My view: a very wishy-washy answer I’m afraid. Didn’t address the issue of cannabis and other soft drugs at all. His justification for treating alcohol differently was completely at odds to his previous statement about basing drugs policy solely on scientific evidence. I’m afraid he didn’t appear to have thought through this answer at all.
Still, if he’d called for ecstasy to be legalised you can bet it would have been splashed all over the newspapers by now. From what I’ve seen, Nick Clegg’s answer would have been no different. This is a third rail issue and until it loses some of its poison (to mix a metaphor), politicians in their position will be wary of engaging with the issue in a meaningful manner. At least his monarchy answer was more robust however.
The EU Reform Treaty
Paul Walter asked whether, assuming the Lib Dems’ proposal for a referendum on EU membership was defeated in the House of Commons, the party should vote against the Conservative amendment calling for a referendum on the Reform Treaty.
Chris’ answer was yes. His argument is that because the UK has been so successful in negotiating opt-outs for itself, blocking the treaty now – and thus depriving the other member states of a treaty they support – would be “totally dishonest”. But he restated the Ming Campbell line of a referendum on EU membership on the basis that this would a ex post facto way of ratifying the Single European Act and the Maastricht Treaty which had a profoundly greater impact on British sovereignty.
He went on to point out that the party that has real problems over Europe is the Conservatives. David Cameron knows that he daren’t be drawn on the subject of whether he would call a referendum after Lisbon had been ratified because he knows he would either have to go down the messy route of renegotiation or support a referendum on EU membership which will split the Conservative Party top to bottom.
Alex intervened again at the point asking Chris whether he would support a referendum if a million people signed a petition calling for a referendum on the Reform Treaty given Chris’ support for a People’s Veto.
After a digression about the People’s Veto itself (preaching to the choir on this one), Chris’ answer was that if the People’s Veto was in place then such a referendum would have to happen but that his personal position remains to hold a referendum on the wider issue of membership.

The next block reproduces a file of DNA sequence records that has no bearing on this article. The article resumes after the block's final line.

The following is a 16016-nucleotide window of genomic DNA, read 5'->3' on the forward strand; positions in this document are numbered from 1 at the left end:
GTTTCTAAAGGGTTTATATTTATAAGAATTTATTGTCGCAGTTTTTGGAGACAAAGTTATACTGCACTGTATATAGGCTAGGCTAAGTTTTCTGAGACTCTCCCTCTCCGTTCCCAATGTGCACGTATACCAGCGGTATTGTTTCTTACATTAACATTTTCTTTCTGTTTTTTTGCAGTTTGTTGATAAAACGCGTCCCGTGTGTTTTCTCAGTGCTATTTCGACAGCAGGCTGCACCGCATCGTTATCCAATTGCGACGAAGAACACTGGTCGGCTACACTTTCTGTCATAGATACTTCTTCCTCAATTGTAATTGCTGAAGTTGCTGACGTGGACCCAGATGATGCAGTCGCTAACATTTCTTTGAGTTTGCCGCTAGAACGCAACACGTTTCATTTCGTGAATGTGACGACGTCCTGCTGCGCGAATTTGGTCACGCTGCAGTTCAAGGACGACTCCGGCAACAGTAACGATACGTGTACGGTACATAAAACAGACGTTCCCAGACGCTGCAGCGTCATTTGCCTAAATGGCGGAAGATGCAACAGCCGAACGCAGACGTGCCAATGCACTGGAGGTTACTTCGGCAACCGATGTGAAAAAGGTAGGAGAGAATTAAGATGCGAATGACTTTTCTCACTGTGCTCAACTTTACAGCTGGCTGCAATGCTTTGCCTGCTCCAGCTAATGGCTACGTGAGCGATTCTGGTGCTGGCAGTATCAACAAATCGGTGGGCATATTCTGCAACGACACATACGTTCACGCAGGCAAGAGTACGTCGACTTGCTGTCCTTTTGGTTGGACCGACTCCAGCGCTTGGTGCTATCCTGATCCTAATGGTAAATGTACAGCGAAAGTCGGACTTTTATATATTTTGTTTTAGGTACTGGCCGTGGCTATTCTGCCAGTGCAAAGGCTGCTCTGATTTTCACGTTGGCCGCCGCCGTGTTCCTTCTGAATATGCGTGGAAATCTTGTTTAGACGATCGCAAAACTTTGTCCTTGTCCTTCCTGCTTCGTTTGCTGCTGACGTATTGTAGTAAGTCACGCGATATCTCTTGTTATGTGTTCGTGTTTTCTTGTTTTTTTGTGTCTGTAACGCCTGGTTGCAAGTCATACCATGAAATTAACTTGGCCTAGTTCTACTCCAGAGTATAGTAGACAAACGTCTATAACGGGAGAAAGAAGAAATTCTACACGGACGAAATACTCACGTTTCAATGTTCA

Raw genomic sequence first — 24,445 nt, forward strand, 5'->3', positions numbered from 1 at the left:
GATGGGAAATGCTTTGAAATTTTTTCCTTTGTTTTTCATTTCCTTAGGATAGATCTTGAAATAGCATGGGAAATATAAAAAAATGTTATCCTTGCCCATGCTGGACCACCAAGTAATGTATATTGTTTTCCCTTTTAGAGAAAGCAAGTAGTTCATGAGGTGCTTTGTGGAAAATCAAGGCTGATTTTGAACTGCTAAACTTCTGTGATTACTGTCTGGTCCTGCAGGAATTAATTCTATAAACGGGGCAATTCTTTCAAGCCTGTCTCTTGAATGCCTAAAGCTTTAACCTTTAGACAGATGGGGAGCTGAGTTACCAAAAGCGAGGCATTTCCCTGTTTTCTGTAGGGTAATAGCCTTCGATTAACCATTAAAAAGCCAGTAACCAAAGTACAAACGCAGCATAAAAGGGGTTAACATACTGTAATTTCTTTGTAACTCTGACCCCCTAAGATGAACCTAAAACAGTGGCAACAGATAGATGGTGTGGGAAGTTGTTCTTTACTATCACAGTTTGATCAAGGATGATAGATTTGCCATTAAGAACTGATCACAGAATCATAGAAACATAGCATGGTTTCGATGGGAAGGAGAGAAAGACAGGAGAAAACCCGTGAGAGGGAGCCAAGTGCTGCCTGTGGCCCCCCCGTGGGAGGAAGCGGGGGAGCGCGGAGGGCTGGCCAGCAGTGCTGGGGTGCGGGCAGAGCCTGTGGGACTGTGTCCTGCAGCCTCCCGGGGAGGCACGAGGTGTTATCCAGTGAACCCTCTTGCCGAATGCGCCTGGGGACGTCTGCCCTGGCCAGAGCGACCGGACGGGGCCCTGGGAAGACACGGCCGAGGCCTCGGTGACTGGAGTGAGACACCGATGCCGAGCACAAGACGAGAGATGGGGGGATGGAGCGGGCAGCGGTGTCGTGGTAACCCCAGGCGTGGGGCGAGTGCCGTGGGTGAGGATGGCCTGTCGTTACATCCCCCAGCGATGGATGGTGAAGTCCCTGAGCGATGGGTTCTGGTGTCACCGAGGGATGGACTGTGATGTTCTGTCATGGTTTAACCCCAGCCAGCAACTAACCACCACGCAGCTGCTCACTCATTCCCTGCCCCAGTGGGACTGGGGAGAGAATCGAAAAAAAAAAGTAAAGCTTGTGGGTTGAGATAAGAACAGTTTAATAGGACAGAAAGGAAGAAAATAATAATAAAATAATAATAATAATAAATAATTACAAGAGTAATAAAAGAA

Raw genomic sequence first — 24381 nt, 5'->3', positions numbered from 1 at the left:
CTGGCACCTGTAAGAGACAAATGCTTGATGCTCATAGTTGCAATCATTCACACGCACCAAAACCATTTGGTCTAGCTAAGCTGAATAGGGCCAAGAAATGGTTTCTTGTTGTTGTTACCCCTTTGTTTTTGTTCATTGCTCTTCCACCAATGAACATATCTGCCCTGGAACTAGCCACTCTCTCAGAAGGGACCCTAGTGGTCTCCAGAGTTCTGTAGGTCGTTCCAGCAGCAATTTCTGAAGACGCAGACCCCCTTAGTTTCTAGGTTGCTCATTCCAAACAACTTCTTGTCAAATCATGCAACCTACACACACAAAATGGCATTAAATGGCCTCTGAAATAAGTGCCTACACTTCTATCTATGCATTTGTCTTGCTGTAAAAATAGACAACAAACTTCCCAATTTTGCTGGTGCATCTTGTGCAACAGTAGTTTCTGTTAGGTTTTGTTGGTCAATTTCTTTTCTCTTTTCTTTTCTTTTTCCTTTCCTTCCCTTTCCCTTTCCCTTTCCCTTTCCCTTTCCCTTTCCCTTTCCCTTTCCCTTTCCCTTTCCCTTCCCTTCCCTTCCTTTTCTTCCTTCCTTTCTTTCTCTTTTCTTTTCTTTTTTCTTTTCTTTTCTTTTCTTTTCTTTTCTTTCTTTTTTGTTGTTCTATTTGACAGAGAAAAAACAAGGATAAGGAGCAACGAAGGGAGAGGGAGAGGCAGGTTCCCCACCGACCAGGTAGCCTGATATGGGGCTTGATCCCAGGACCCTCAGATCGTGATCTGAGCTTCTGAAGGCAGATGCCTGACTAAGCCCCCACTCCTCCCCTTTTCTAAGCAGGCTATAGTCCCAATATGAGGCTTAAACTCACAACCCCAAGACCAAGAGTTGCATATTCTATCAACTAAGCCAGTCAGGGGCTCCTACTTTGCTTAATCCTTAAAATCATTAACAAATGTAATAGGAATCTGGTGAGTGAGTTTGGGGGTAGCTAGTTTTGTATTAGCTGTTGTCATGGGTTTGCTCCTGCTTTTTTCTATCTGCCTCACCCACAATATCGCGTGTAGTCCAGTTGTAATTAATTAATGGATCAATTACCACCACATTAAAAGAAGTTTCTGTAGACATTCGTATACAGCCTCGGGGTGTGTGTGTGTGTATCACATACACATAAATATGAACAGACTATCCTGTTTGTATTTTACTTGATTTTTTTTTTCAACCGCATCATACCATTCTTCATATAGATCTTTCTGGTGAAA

My view: While I’ve argued extensively on this blog against this position (although I’m ultimately really not that fussed about the policy for holding a referendum on EU membership), I have to admit that Chris has a really strong argument here. If Ming had given a robust answer like this back in September, there would have been much less fallout. Once again I’m drawn to the fact that on a number of issues Chris has a clearly thought out, consistent answer. I might not wholly go along with it, but I can’t dismiss it. He could even change my mind. That’s a powerful skill.
Raising the Profile of Local Government
Mary asked what Chris would do to raise the profile of local government, particularly within the party.
Chris’ answer was simple: give them more power and control over public services.
He emphasised the number of Lib Dem group leaders that were supporting his campaign, suggesting that they did so because they respected his commitment to local government. He pledged to promote the party’s success in local government and pointed out that the party needed a strong local base to get MPs elected.
My view: not much new or of substance here.
The Elephant Question
Finally Richard asked whether the Bird of Liberty should be replaced by the elephant. After a bit of waffle, Chris answered by asking how the “Elephant of Liberty” managed to become such a preeminent part of the Liberal Democrats when his relatives in the United States are associated with the forces of darkness.
My view: a good ad lib there.
OVERALL: What mainly impressed me was the comprehensiveness and clarity of most of Chris’ answers. He managed to keep the waffle and evasiveness down to a minimum. I didn’t like his drugs answer but that is even less of a decisive factor for me than Trident. By contrast the way he handled the monarchy question and the question about the EU referendum was astute and to the point.
The most significant factor for me about this interview is that it massively reduced my fears about what would happen if we elected the candidate of whom the media did not approve. For all his criticisms for being too cerebral and lacking the popular touch, Chris demonstrated an ability to sell himself in a warm and passionate manner. Voting for him feels like a much less risky thing to do after this interview than it did beforehand.
I regret that we didn’t ask him about the wisdom of making Trident such a central issue, about Nick Clegg’s valid criticisms about the way we approach the environment and about how we can convince the public about the Lib Dem approach to law and order. Hopefully there is still time to have these issues addressed.